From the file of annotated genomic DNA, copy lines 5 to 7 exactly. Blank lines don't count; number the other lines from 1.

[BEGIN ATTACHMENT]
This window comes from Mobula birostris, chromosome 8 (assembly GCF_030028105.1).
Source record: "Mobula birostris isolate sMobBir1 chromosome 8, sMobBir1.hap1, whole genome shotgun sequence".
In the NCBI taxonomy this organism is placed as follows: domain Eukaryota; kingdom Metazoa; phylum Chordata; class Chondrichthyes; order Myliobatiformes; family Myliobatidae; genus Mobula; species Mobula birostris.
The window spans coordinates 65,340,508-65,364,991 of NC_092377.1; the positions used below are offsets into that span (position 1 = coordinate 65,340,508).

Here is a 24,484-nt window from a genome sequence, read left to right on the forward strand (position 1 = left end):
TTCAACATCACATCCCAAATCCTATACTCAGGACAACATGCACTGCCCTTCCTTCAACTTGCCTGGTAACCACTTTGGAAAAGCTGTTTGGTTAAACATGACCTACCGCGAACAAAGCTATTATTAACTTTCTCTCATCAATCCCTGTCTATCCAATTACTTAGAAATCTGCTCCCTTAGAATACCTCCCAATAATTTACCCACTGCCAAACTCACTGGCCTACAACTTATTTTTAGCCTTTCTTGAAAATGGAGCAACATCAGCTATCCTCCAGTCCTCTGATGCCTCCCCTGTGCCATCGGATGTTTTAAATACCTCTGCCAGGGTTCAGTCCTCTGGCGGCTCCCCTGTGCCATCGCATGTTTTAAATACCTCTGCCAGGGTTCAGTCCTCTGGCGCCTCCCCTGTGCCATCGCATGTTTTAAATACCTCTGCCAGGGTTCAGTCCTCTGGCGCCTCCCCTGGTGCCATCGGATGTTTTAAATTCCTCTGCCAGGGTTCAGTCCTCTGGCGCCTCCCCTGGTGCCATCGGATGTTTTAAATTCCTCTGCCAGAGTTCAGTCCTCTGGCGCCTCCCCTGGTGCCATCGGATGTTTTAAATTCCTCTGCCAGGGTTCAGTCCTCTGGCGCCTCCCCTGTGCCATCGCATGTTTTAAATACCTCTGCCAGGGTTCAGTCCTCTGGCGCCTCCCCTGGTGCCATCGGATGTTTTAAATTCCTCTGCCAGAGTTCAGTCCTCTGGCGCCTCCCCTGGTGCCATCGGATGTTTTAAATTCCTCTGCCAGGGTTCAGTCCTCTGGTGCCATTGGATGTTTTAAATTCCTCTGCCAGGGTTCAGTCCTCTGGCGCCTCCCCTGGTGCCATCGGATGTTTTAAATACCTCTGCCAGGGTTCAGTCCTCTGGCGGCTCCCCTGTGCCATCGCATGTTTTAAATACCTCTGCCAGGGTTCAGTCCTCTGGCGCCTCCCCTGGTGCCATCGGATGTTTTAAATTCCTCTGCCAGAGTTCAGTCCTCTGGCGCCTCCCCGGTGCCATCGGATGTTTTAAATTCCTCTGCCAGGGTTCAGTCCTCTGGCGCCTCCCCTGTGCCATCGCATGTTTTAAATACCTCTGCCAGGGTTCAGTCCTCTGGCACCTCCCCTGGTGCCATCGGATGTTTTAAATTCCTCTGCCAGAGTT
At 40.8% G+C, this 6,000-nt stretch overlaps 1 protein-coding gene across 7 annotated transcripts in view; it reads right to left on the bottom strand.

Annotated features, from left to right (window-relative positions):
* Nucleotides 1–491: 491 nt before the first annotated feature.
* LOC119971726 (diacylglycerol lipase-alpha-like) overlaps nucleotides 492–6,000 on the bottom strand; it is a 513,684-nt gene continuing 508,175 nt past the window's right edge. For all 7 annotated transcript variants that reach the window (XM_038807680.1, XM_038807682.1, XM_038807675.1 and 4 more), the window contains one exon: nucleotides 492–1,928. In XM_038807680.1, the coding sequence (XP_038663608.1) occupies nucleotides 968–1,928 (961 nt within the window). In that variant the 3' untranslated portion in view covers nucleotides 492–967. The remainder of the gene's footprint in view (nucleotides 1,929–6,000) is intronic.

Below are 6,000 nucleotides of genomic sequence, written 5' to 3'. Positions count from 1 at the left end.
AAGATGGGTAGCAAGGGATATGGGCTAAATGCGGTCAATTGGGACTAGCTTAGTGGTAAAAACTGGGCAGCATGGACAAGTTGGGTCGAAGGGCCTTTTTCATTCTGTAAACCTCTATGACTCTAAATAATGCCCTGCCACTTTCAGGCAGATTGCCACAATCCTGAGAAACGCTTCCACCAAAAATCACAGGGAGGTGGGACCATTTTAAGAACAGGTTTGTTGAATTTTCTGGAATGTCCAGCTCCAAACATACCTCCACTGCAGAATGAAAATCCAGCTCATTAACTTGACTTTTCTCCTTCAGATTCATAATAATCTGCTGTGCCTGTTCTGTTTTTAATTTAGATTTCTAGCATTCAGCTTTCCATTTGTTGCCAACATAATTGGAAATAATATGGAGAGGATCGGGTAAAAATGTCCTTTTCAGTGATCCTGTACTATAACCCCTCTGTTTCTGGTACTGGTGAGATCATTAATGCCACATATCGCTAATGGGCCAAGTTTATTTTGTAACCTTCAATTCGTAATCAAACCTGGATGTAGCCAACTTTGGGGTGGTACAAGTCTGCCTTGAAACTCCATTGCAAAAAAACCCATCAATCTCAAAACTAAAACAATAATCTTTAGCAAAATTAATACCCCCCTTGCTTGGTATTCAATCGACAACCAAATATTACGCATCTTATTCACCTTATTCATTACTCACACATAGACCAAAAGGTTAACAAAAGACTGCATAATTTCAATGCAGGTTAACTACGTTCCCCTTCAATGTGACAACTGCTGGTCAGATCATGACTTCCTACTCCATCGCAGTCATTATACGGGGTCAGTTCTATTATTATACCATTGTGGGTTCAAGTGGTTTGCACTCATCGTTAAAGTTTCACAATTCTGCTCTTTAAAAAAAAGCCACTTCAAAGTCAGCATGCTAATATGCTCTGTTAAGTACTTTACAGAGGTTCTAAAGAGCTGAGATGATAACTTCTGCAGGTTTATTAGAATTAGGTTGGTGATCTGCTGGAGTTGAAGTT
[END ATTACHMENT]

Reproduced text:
Here is a 24,484-nt window from a genome sequence, read left to right on the forward strand (position 1 = left end):
TTCAACATCACATCCCAAATCCTATACTCAGGACAACATGCACTGCCCTTCCTTCAACTTGCCTGGTAACCACTTTGGAAAAGCTGTTTGGTTAAACATGACCTACCGCGAACAAAGCTATTATTAACTTTCTCTCATCAATCCCTGTCTATCCAATTACTTAGAAATCTGCTCCCTTAGAATACCTCCCAATAATTTACCCACTGCCAAACTCACTGGCCTACAACTTATTTTTAGCCTTTCTTGAAAATGGAGCAACATCAGCTATCCTCCAGTCCTCTGATGCCTCCCCTGTGCCATCGGATGTTTTAAATACCTCTGCCAGGGTTCAGTCCTCTGGCGGCTCCCCTGTGCCATCGCATGTTTTAAATACCTCTGCCAGGGTTCAGTCCTCTGGCGCCTCCCCTGTGCCATCGCATGTTTTAAATACCTCTGCCAGGGTTCAGTCCTCTGGCGCCTCCCCTGGTGCCATCGGATGTTTTAAATTCCTCTGCCAGGGTTCAGTCCTCTGGCGCCTCCCCTGGTGCCATCGGATGTTTTAAATTCCTCTGCCAGAGTTCAGTCCTCTGGCGCCTCCCCTGGTGCCATCGGATGTTTTAAATTCCTCTGCCAGGGTTCAGTCCTCTGGCGCCTCCCCTGTGCCATCGCATGTTTTAAATACCTCTGCCAGGGTTCAGTCCTCTGGCGCCTCCCCTGGTGCCATCGGATGTTTTAAATTCCTCTGCCAGAGTTCAGTCCTCTGGCGCCTCCCCTGGTGCCATCGGATGTTTTAAATTCCTCTGCCAGGGTTCAGTCCTCTGGTGCCATTGGATGTTTTAAATTCCTCTGCCAGGGTTCAGTCCTCTGGCGCCTCCCCTGGTGCCATCGGATGTTTTAAATACCTCTGCCAGGGTTCAGTCCTCTGGCGGCTCCCCTGTGCCATCGCATGTTTTAAATACCTCTGCCAGGGTTCAGTCCTCTGGCGCCTCCCCTGGTGCCATCGGATGTTTTAAATTCCTCTGCCAGAGTTCAGTCCTCTGGCGCCTCCCCGGTGCCATCGGATGTTTTAAATTCCTCTGCCAGGGTTCAGTCCTCTGGCGCCTCCCCTGTGCCATCGCATGTTTTAAATACCTCTGCCAGGGTTCAGTCCTCTGGCACCTCCCCTGGTGCCATCGGATGTTTTAAATTCCTCTGCCAGAGTT
At 40.8% G+C, this 6,000-nt stretch overlaps 1 protein-coding gene across 7 annotated transcripts in view; it reads right to left on the bottom strand.